by Ferdinand Roberts, Global Head of Sales & Strategic Partnerships
Anyone who has ever taken the time to examine the dynamics of markets will notice the cyclical characteristics they exhibit over time. Apart from the economic theory that surrounds this, to me, it suggests something more fundamental. At the heart of many of these cycles is one fundamental truth – human nature.
Now, human nature can be both good and bad, and I would argue that today in the payments industry, we see both. We see practices that are open, transparent and fundamentally progressive in nature, but we also see some practices which are ultimately undermining of the industry, and may lead to its undoing, in a manner not unlike that of the Roman Empire.
As a young man I was intrigued at how vast the Roman Empire had grown, but even more so at how it had been undone, essentially by its own actions.
Just to put it into perspective, If you were going to take a trip through the Roman Empire in the second century A.D., you would start off in the United Kingdom, cross over to Belgium and Holland, through Germany and France, on down to Switzerland and Austria, and to Hungry and Romania and Bulgaria, down through what was Yugoslavia and to Greece and then on to Turkey, through Syria, Lebanon, into Iraq, Jordan, Israel, Egypt.
You would pass on into Libya, into Tunisia, Algeria, and up into Morocco and then on up into Spain. The Romans brought stability, and law, and architecture, and sanitation, and wealth, and free market thinking to large swathes of the global map. This growth also brought some challenges, not unlike those faced by the largest players in the payments industry today.
The challenge they faced, and all superpowers face, is when you become ‘the biggest’, ‘the standard’, ‘the norm’, you also risk becoming ‘the target’. You give stability and assurance for many, but you also represent a target for the disenfranchised and disaffected. In parallel, your power, and coverage, and sphere of influence grows.
As the largest player many things become easier. The masses accept, for a while at least, the rule of law. For them, their individual size stops them from questioning what slowly becomes ‘the norm’, irrespective of the fact that the norm may not be right.
In today’s payments industry, there are examples of some of these questionable ‘norms’ – small charges slipping into statements, complicated charging structures and deliberately opaque statement descriptions, all of which serve to raise the ire of typically smaller merchants.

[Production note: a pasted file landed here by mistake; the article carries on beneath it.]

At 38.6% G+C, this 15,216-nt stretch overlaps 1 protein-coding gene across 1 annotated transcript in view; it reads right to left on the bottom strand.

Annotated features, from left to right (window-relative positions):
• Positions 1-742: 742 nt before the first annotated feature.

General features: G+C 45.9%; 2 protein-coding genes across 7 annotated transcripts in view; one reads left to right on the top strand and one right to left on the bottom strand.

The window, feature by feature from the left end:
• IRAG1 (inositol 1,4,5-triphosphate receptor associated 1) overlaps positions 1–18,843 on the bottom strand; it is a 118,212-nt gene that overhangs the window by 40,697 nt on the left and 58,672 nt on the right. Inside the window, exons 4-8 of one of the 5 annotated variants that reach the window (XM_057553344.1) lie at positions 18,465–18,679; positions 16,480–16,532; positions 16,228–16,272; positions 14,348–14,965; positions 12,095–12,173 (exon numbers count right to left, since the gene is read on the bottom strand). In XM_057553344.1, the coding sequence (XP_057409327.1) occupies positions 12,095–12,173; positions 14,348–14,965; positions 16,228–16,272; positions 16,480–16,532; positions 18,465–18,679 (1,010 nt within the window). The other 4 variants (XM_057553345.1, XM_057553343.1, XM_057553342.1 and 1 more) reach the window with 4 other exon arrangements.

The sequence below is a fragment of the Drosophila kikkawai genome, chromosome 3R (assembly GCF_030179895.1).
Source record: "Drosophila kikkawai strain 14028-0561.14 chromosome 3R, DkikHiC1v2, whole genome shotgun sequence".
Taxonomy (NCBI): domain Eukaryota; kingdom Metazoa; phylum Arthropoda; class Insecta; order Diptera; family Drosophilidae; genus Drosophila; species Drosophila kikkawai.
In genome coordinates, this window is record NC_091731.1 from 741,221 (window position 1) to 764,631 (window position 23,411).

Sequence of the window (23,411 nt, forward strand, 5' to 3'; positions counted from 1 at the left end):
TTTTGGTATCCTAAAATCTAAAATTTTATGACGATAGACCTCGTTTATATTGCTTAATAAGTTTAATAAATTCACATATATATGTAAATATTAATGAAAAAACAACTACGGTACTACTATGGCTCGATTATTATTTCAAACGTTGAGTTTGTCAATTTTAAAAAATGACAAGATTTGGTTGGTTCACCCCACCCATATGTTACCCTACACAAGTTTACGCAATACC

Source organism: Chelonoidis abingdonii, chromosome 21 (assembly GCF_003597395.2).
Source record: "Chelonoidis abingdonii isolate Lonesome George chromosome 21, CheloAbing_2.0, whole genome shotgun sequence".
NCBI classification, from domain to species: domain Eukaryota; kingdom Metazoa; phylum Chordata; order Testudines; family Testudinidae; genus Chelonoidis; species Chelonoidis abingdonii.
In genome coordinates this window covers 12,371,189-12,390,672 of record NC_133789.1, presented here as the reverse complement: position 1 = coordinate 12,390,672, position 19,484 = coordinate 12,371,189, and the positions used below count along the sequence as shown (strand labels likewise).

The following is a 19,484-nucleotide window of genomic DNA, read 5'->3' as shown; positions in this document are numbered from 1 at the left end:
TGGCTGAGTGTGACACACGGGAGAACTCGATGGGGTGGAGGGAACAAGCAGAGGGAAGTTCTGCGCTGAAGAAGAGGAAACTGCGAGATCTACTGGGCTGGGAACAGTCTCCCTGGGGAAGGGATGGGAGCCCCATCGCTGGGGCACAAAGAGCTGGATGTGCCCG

These merchants also serve as the largest profit pool for acquirers and as such are financially responsible for the very foundations on which the acquiring market, and its alliances are built. The challenge of course is that these practices have become the norm, the accepted face of the industry, and to a large extent, represent its single biggest potential threat.
To change this, the acquiring community needs to examine its practices and look, not just at alternative revenue sources, but also at the value it brings in exchange for these revenues.
As an example, one trend we see emerging is a move toward delivering safer payments and increased security. It’s a clear step in the right direction. As we speak with hundreds of thousands of merchants each year, we can see that security is important to them. For many merchants it’s expected, almost as a hygiene factor.
Progressive acquirers are viewing security as additional value-add to the merchant, something they can point to as a clear example of how their charges are justified.
Merchants value security, they value assurance, and they value trust. The result of this initial move by acquirers to provide additional value to their merchants is an increased focus on security, as data breaches rise steadily, and the realization that ‘it could be me’ dawns in the SMB sector.
Just as the Romans offered assurance and protection to the citizens of its empire, and grew ever larger as a result of countries fearing invasion joining its ranks, so too can acquirers benefit from the ever-present dangers that cyber-security threats represent.
In contrast with the Roman empire however, the payments industry should learn the importance of maintaining that trust that people place in them, or risk the potential for its customers to be tempted by those promising a better way, an easier existence.. etc. The example may be extreme, but so too are the challenges faced by the industry.
Every empire believes it stands strong until its very foundations are rocked.
Recent moves in the industry including increased transparency, clearer pricing, faster payment to the merchant, improved security and lower costs are all helping to avoid a fate similar to that of the Romans, but to paraphrase the words of one of Rome’s greatest leaders, Julius Caesar: ‘No one (should be) so brave that he is not disturbed by something unexpected’.
Sysnet’s compliance management and merchant engagement solution Sysnet.air® builds and supports mutually beneficial relationships between small-to-medium sized businesses (SMBs) and their acquiring organisation through the provision of targeted products and solutions that help those SMBs to improve their business by reducing costs and increasing revenue.
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